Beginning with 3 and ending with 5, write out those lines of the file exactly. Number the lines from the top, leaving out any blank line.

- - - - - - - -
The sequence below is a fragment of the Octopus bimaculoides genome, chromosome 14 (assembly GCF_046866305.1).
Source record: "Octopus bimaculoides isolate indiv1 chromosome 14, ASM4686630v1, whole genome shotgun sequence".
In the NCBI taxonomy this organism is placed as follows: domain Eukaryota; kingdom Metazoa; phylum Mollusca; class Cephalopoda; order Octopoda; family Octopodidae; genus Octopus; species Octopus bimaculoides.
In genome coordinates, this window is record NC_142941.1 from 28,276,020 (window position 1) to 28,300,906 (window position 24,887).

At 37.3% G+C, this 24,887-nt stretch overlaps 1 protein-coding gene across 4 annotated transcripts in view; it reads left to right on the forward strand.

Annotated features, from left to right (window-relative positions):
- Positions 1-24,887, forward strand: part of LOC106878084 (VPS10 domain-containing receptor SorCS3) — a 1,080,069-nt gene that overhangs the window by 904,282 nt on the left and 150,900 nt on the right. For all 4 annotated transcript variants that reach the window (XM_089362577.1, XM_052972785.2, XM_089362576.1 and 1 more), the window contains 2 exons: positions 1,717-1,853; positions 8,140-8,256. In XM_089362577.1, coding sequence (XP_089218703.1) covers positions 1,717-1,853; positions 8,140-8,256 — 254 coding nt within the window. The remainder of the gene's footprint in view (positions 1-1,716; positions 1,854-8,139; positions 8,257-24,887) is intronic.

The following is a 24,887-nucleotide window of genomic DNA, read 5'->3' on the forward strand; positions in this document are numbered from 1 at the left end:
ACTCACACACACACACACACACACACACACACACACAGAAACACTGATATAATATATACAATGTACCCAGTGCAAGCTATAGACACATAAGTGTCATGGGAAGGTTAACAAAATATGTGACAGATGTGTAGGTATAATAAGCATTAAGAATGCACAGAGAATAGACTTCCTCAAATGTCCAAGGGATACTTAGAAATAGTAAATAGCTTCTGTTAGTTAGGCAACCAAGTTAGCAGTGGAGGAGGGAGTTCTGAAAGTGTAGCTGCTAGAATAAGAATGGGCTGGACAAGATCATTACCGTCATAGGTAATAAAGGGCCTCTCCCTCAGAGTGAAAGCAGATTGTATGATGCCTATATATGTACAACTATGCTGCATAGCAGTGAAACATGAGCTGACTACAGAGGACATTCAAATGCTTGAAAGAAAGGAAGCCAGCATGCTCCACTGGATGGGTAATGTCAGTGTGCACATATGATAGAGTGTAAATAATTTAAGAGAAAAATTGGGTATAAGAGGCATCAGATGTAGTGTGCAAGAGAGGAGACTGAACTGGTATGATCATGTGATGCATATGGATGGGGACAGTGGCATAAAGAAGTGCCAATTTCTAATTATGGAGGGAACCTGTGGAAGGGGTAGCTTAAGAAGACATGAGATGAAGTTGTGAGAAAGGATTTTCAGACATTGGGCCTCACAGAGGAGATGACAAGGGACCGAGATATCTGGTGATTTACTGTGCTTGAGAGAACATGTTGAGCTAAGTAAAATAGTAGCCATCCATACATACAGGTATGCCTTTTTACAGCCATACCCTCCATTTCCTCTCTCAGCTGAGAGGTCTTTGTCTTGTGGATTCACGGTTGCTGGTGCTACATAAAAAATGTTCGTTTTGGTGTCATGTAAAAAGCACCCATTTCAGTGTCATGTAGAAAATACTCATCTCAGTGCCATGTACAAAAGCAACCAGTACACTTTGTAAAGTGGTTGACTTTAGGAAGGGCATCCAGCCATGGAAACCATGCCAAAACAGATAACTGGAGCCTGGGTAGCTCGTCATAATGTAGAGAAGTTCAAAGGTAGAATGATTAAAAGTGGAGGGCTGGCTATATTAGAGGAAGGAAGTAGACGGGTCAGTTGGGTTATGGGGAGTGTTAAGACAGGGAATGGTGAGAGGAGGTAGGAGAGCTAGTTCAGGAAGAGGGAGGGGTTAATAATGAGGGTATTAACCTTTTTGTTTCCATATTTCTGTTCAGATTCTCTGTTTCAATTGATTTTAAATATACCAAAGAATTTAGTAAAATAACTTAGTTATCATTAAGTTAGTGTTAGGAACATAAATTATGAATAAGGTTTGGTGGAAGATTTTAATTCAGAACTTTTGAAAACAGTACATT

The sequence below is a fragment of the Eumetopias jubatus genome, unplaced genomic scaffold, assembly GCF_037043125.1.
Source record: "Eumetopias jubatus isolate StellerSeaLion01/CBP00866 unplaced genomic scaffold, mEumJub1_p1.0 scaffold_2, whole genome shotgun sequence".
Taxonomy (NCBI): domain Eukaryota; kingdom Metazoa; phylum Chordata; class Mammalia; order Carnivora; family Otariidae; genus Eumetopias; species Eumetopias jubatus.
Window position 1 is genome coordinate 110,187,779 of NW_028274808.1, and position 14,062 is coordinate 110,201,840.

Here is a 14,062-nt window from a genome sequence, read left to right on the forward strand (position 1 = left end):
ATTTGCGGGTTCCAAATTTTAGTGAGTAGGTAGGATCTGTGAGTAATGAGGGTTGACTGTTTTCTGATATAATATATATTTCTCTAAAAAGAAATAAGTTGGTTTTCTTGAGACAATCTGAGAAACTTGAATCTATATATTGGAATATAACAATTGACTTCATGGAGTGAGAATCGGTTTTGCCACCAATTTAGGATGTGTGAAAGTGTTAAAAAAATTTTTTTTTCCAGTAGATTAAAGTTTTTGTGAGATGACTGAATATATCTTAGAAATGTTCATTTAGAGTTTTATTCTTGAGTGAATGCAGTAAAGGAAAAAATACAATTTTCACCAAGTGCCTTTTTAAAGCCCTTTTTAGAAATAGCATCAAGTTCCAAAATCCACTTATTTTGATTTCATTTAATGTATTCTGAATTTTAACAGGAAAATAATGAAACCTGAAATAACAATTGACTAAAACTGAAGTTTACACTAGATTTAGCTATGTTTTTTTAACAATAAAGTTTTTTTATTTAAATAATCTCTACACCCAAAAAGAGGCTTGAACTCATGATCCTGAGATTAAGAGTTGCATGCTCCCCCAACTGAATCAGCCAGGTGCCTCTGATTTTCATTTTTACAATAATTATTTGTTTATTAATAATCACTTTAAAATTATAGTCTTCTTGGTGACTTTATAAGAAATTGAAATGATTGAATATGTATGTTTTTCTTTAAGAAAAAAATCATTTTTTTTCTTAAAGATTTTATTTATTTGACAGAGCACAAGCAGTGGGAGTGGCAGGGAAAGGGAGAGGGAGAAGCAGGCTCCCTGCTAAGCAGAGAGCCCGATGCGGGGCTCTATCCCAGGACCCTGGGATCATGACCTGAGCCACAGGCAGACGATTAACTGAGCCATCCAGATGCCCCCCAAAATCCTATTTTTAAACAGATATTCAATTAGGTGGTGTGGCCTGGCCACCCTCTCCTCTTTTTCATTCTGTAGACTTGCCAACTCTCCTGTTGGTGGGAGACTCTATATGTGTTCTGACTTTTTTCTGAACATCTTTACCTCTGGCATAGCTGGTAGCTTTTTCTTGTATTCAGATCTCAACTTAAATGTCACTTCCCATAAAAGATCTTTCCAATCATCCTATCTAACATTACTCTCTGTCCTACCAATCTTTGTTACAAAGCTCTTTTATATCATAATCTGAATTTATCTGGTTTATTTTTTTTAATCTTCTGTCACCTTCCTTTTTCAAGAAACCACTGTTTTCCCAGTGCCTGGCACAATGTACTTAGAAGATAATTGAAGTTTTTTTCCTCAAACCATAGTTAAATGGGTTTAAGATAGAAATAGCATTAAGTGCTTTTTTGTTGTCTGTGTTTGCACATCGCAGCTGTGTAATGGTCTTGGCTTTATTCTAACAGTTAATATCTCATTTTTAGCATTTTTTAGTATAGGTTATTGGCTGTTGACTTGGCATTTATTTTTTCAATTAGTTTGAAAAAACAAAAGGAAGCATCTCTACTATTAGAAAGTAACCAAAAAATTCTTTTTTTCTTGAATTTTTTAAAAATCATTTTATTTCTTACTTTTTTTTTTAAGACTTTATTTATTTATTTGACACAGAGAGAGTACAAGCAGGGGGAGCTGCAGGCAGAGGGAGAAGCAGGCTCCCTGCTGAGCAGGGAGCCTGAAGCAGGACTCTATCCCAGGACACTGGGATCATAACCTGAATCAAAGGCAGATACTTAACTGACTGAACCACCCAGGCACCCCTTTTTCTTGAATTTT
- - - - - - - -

In the NCBI taxonomy this organism is placed as follows: domain Eukaryota; kingdom Metazoa; phylum Mollusca; class Cephalopoda; order Octopoda; family Octopodidae; genus Octopus; species Octopus bimaculoides.
In genome coordinates, this window is record NC_142941.1 from 28,276,020 (window position 1) to 28,300,906 (window position 24,887).

At 37.3% G+C, this 24,887-nt stretch overlaps 1 protein-coding gene across 4 annotated transcripts in view; it reads left to right on the forward strand.